The Day After the Caucus
During MSNBC's coverage of the Nevada caucus, they ran a graphic that showed how Donald Trump of all people -- the man who had maligned Mexicans (among others...) -- had won an apparently stunning 50% of the Hispanic vote in the state. Fortunately Lawrence O'Donnell was there to put it in proper perspective.
As O'Donnell pointed out, only about 1,500 voters of Hispanic heritage voted in the caucus, and Trump won around a whopping 800 of them. And to add more perspective, Rachel Maddow followed up on O'Donnell's lead and noted that there are 800,000 Hispanics in the state. To which O'Donnell added for emphasis, not that it was needed, let's not make too much of that statistic that looks so impressive.
Also, while watching the coverage, it stood out that we are slowly starting to get to the point I wrote about a while back, where many Republican pundits -- who three months ago were freaking out at the prospect of Donald Trump (!!) leading their party -- now are beginning to accept the reality that Trump might actually win the GOP nomination, and so we're seeing them "explain" the supposedly rational reasons why he is winning, and why it's the "will of the people," and why he's speaking to voter unrest about Washington. And how this is all natural, to be expected, and ultimately good.
The usually-responsible Steve Schmidt has been doing this on MSNBC for a few weeks, and Nicole Wallace on joined the fray there tonight in high form. There she was, talking about "voter unrest" and how The People are upset with Washington and that they want change. Now, let's be clear: there isn't "voter unrest." There is anger among Republicans that they don't have a Republican in the White House, and for many Republicans that the man there is black. And after eight years of it, they're really pissed off. If Mitt Romney had won the 2012 election, Republicans would be just fine and wouldn't want to "shake things up." They're just going getting their way, and therefore have found someone who can express their irrational anger in as visceral and crass way as possible. (And try as they might to compare to the two, Democrats are not voting for Bernie Sanders for the same reason, because they're angry at holding the White House for eight years and don't like who's in office there. Democrats are quite happy with having the presidency, very like President Obama, and have long liked Bernie Sanders, who's been repeatedly elected to national office for over a quarter of a century.)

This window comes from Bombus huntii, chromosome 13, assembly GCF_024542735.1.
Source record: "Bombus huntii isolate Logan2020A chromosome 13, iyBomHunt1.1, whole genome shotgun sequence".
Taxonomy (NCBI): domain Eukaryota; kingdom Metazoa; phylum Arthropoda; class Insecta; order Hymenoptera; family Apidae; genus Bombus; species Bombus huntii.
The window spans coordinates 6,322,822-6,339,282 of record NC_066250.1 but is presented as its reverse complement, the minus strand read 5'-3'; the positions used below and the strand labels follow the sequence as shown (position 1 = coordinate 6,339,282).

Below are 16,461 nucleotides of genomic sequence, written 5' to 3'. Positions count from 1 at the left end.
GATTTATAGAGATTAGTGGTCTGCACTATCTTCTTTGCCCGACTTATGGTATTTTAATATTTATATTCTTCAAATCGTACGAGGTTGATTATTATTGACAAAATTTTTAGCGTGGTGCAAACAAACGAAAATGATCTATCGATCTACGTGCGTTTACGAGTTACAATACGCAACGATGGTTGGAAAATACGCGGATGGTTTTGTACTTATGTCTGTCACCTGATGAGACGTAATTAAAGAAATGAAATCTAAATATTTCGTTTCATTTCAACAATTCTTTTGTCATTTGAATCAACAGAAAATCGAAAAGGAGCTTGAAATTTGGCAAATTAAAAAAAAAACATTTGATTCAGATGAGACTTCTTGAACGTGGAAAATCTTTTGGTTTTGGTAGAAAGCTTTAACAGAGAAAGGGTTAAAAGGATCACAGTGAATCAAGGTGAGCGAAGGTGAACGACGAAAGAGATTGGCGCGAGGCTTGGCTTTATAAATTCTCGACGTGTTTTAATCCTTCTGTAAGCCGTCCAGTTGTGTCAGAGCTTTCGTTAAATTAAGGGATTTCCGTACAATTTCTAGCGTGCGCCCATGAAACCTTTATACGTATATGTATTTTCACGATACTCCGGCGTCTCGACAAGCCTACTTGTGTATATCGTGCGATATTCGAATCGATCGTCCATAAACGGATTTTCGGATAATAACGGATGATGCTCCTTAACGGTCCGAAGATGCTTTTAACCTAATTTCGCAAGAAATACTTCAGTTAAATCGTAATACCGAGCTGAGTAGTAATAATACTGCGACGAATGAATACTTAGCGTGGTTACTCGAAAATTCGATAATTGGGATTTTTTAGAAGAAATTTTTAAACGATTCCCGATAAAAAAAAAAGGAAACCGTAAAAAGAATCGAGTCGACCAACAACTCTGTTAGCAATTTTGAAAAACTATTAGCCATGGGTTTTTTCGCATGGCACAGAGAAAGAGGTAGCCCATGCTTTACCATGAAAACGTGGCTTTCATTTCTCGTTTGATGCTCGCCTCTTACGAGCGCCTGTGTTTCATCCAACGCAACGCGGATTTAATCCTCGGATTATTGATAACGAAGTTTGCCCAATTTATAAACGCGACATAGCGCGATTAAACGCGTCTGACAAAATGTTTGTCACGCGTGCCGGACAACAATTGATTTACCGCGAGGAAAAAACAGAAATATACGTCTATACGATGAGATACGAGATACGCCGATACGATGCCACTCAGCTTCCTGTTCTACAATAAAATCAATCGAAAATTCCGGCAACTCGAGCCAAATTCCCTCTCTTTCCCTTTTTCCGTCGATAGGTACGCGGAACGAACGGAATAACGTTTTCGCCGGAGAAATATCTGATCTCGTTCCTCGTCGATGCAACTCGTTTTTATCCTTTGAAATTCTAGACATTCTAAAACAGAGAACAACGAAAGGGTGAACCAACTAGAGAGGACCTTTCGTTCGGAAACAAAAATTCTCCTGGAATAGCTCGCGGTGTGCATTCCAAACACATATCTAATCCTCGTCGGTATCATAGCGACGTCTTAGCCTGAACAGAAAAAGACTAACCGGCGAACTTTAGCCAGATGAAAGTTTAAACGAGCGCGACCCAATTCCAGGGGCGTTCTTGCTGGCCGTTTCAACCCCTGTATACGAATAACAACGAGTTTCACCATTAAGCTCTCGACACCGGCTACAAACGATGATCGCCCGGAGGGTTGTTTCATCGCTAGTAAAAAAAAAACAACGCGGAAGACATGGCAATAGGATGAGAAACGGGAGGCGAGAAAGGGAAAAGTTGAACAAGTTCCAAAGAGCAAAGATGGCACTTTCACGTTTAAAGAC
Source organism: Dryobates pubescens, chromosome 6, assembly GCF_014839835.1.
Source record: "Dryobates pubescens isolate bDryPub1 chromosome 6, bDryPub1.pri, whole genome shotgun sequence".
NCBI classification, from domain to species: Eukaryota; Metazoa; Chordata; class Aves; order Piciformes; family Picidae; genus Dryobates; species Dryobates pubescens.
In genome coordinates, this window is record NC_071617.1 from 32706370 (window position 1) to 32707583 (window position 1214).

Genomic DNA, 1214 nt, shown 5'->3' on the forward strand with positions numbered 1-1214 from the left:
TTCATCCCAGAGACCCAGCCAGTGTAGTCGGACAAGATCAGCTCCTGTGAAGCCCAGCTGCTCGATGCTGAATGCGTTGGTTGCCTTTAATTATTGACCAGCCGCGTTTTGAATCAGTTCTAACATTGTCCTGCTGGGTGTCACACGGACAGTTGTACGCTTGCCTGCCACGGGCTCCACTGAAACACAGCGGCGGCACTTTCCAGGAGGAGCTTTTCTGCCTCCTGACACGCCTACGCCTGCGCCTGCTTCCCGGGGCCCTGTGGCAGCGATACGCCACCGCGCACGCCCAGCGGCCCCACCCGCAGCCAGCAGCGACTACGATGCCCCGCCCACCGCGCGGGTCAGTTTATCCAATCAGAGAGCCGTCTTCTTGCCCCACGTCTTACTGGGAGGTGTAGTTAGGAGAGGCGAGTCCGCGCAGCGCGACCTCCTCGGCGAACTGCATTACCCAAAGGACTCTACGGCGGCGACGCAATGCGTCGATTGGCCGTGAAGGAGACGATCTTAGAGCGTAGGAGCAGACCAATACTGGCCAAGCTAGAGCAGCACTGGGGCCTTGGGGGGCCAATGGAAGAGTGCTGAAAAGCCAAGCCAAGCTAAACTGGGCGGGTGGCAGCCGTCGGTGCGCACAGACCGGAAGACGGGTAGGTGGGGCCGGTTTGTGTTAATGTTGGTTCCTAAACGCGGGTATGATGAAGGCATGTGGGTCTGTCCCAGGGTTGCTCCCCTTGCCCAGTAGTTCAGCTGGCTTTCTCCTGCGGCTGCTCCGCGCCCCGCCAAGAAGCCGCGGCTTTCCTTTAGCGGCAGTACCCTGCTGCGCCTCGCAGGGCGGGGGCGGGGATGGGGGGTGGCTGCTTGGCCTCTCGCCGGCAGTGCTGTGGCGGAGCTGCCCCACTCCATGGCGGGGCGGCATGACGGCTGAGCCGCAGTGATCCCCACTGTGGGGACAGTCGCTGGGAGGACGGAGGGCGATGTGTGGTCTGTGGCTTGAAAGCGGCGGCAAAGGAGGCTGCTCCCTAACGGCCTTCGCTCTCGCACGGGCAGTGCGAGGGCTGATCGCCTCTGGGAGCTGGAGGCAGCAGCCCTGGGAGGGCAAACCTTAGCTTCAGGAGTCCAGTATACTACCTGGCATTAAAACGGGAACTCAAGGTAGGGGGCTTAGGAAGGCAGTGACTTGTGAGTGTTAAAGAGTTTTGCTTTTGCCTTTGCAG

But most notably, Ms. Wallance drove her point home by ignoring the issue that Lawrence O'Donnell had raised about how how Donald Trump is basically running a "talk radio" type campaign, where you attack the weakest and smear and don't have anyone disagreeing with you because you're preaching to the converted, and instead she said how it made her "laugh," how it made her "chuckle" every day when she saw liberals defending big boss Superdelegates, while Republicans were happily supporting The Will of the People. And then she went on to ignore O'Donnell's point some more (which he later noted and didn't let her get away with) and she kept talking about The Will of the People on and on (and more about Democrats making her laugh -- I expected her at one point to put her hand over her mouth and say, "tee-hee"), as if having Donald Trump's lying, hate-filled, near-fascistic, misogynistic, un-Constitutional ravings were just what a party wanted as the Will of its party.
Who knows, maybe if and when Donald Trump get the Republican nomination as party leader, all these GOP pundits will by then be celebrating the triumph of the Will.
And yes, that was a cheap shot. But unfortunately, it has far too many overlaps of valid similarity as at least a starting point to be realistically uncomfortable.
And for those who missed the allusion, feel free to look it up...
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Robert J. Elisberg is a political commentator, screenwriter, novelist, tech writer and also some other things that I just tend to keep forgetting.
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